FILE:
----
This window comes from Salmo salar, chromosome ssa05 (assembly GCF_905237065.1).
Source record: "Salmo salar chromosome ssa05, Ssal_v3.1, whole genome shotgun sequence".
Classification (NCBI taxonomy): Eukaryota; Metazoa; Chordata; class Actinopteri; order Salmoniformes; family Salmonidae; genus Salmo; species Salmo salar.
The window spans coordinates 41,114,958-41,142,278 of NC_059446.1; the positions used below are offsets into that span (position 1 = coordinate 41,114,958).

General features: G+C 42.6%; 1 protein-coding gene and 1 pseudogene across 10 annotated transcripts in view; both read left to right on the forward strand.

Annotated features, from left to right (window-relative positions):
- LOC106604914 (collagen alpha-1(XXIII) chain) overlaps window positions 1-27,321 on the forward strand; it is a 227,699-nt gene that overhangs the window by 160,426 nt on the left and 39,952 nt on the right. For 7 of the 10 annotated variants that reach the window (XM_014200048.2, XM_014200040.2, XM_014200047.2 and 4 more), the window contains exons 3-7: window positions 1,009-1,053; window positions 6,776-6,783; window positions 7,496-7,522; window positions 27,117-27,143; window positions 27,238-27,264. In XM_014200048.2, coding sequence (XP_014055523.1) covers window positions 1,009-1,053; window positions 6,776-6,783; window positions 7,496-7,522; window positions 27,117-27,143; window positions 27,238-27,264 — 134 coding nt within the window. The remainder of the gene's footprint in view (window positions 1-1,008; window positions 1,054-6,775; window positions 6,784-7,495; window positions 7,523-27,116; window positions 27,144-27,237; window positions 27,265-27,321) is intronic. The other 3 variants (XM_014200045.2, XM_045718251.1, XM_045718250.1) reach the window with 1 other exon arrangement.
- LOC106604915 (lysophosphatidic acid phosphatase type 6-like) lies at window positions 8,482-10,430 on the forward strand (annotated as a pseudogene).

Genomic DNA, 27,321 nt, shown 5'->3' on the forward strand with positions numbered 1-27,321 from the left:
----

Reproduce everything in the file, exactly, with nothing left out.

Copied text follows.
This window comes from Salmo salar, chromosome ssa05 (assembly GCF_905237065.1).
Source record: "Salmo salar chromosome ssa05, Ssal_v3.1, whole genome shotgun sequence".
Classification (NCBI taxonomy): Eukaryota; Metazoa; Chordata; class Actinopteri; order Salmoniformes; family Salmonidae; genus Salmo; species Salmo salar.
The window spans coordinates 41,114,958-41,142,278 of NC_059446.1; the positions used below are offsets into that span (position 1 = coordinate 41,114,958).

General features: G+C 42.6%; 1 protein-coding gene and 1 pseudogene across 10 annotated transcripts in view; both read left to right on the forward strand.

Annotated features, from left to right (window-relative positions):
- LOC106604914 (collagen alpha-1(XXIII) chain) overlaps window positions 1-27,321 on the forward strand; it is a 227,699-nt gene that overhangs the window by 160,426 nt on the left and 39,952 nt on the right. For 7 of the 10 annotated variants that reach the window (XM_014200048.2, XM_014200040.2, XM_014200047.2 and 4 more), the window contains exons 3-7: window positions 1,009-1,053; window positions 6,776-6,783; window positions 7,496-7,522; window positions 27,117-27,143; window positions 27,238-27,264. In XM_014200048.2, coding sequence (XP_014055523.1) covers window positions 1,009-1,053; window positions 6,776-6,783; window positions 7,496-7,522; window positions 27,117-27,143; window positions 27,238-27,264 — 134 coding nt within the window. The remainder of the gene's footprint in view (window positions 1-1,008; window positions 1,054-6,775; window positions 6,784-7,495; window positions 7,523-27,116; window positions 27,144-27,237; window positions 27,265-27,321) is intronic. The other 3 variants (XM_014200045.2, XM_045718251.1, XM_045718250.1) reach the window with 1 other exon arrangement.
- LOC106604915 (lysophosphatidic acid phosphatase type 6-like) lies at window positions 8,482-10,430 on the forward strand (annotated as a pseudogene).

Genomic DNA, 27,321 nt, shown 5'->3' on the forward strand with positions numbered 1-27,321 from the left: